You have to create your own certs using openSSL but be careful :
You will have a lot of trouble when browsing into your nextcloud with firefox etc. In one or two year it will be kind of blocked to visit a https that don’t match domain - sslcert.
You will have warning message using the nextcloud client
You won’t be able to easily use OnlyOffice or CollaboraOffice.
There are probably others. Either go for something self-signed, free domain or you need to buy one. Sometimes you provider gives you a hostname, perhaps you can use this.
Just check on linux: host 220.127.116.11 (with your ip of course)
Certificates from an authority cannot be for an IP Address, they can only be for an actual domain name. Certificate Authorities that issue certs for IP addresses have actually been removed as trusted by browsers from Mozilla and Google.
That means your options are using a self signed certificate (which a lot of apps refuse to work with) or getting a free domain from dot.tk (freenom) or similar.
Not really. I’ve been using freenom for my .tk domain for years without issue. There are some mail servers that will instantly send mail from a .tk address to spam, but I haven’t really had any trouble in that regard.
Have been using them for years, their DNS is not always as fast as, one would like or claimed, but afaik lowest prices for paid domains ever.
Their free domains should not be used commercially, you do what you want with paid ones.
Exactly, clean https (without security warnings everywehere and everytime) needs a certificate which is valid for a certain domain. If you then browse to this domain, the browser checks if the name in the certificate is that one where you browsed, among other things. This is simply designed to work with Domainnames, and not with IPs.
And the Mozilla licence says the same. Are you claiming that Firefox users might suddenly have their browser taken from them?
Freenom (and other free domain providers like No-IP) still have to abide by the laws of the jurisdiction in which they reside. Freenom provides .tk domains, which is the TLD of Tokelau, a dependant territory of New Zealand. This means Freenom’s .tk domains are required to abide by the consumer protection laws of New Zealand. And Freenom itself is based in the Netherlands, meaning the company is required to abide by the consumer protection laws of the European Union. That makes my .tk domain better protected than domains from a US-based company like No-IP, where there are virtually no consumer protections.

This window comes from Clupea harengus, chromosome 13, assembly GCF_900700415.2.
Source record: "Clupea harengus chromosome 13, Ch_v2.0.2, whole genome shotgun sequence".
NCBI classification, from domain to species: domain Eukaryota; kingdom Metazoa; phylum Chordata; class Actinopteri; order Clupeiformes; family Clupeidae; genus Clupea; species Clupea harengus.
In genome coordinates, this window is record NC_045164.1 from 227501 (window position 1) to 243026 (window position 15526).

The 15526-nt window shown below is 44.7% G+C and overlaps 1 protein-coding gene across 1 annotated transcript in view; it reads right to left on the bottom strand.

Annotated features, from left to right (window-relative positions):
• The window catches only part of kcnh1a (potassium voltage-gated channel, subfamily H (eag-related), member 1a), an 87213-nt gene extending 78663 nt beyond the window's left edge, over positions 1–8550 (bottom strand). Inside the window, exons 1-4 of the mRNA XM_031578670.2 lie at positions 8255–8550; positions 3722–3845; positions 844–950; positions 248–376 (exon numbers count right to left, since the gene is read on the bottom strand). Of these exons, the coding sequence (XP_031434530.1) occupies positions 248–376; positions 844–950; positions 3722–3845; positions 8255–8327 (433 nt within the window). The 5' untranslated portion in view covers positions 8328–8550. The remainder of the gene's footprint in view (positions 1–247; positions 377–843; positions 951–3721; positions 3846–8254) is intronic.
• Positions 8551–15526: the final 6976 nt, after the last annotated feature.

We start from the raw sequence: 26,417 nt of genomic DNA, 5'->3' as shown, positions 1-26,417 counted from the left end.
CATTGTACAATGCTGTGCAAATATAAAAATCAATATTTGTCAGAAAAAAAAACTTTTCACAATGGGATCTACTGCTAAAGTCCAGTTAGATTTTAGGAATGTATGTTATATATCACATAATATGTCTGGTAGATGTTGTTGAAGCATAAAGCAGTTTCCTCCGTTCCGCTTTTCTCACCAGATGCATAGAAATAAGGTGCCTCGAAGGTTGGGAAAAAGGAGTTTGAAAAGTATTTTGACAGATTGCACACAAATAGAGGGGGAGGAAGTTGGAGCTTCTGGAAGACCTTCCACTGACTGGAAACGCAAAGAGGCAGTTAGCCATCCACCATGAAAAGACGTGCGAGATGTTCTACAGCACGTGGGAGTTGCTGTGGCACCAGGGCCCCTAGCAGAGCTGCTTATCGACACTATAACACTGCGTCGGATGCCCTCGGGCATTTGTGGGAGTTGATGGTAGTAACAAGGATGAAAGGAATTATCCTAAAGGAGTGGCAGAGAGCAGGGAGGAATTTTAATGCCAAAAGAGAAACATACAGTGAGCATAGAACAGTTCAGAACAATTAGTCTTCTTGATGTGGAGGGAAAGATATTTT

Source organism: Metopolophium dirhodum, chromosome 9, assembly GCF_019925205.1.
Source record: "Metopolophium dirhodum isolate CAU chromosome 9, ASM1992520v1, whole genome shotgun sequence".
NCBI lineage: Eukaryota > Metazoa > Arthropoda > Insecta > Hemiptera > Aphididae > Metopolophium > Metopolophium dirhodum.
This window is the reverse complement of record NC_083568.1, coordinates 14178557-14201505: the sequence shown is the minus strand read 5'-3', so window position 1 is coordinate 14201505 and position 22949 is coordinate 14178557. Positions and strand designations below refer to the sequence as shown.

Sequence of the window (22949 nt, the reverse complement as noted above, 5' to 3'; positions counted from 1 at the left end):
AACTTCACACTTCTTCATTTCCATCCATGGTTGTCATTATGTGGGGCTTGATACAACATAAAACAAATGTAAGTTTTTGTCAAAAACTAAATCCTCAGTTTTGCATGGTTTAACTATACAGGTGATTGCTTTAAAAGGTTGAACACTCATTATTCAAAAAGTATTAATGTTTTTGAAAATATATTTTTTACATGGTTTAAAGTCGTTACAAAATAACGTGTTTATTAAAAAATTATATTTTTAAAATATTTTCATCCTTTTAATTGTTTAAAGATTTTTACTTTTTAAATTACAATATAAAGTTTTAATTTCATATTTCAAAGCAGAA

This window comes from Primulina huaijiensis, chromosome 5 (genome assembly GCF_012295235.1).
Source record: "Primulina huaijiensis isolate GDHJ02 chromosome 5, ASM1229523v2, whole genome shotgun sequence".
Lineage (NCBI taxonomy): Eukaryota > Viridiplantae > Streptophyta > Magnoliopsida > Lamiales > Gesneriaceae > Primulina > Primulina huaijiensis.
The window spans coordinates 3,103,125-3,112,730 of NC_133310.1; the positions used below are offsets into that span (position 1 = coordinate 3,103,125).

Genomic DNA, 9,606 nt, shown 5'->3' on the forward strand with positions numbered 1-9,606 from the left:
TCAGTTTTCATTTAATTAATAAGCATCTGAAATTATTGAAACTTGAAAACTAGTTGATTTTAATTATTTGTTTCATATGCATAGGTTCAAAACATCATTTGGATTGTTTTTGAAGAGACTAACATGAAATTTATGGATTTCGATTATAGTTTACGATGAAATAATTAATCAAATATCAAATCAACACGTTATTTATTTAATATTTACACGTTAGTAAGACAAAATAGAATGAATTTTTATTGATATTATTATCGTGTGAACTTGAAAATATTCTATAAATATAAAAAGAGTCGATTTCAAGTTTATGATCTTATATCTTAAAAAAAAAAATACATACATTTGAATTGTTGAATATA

If you want a domain for a business, pay for it and get even more protections. But for a home or personal domain, any of the free domain providers are fine, and Freenom has been one of the best for years.
If you disagree, provide some evidence or reason to support your position. Otherwise you’re just repeating bullshit claims like you’re Donald Trump at a political rally.
Subject to the terms and conditions of this Agreement, we hereby grant you a limited, non-exclusive, personal, non-transferable license to use FREE DOMAIN and the domain name provided to you in connection therewith. You shall retain such right to use theservice for so long as you comply with each of the terms of this Agreement, and for so long as we make the service available to you.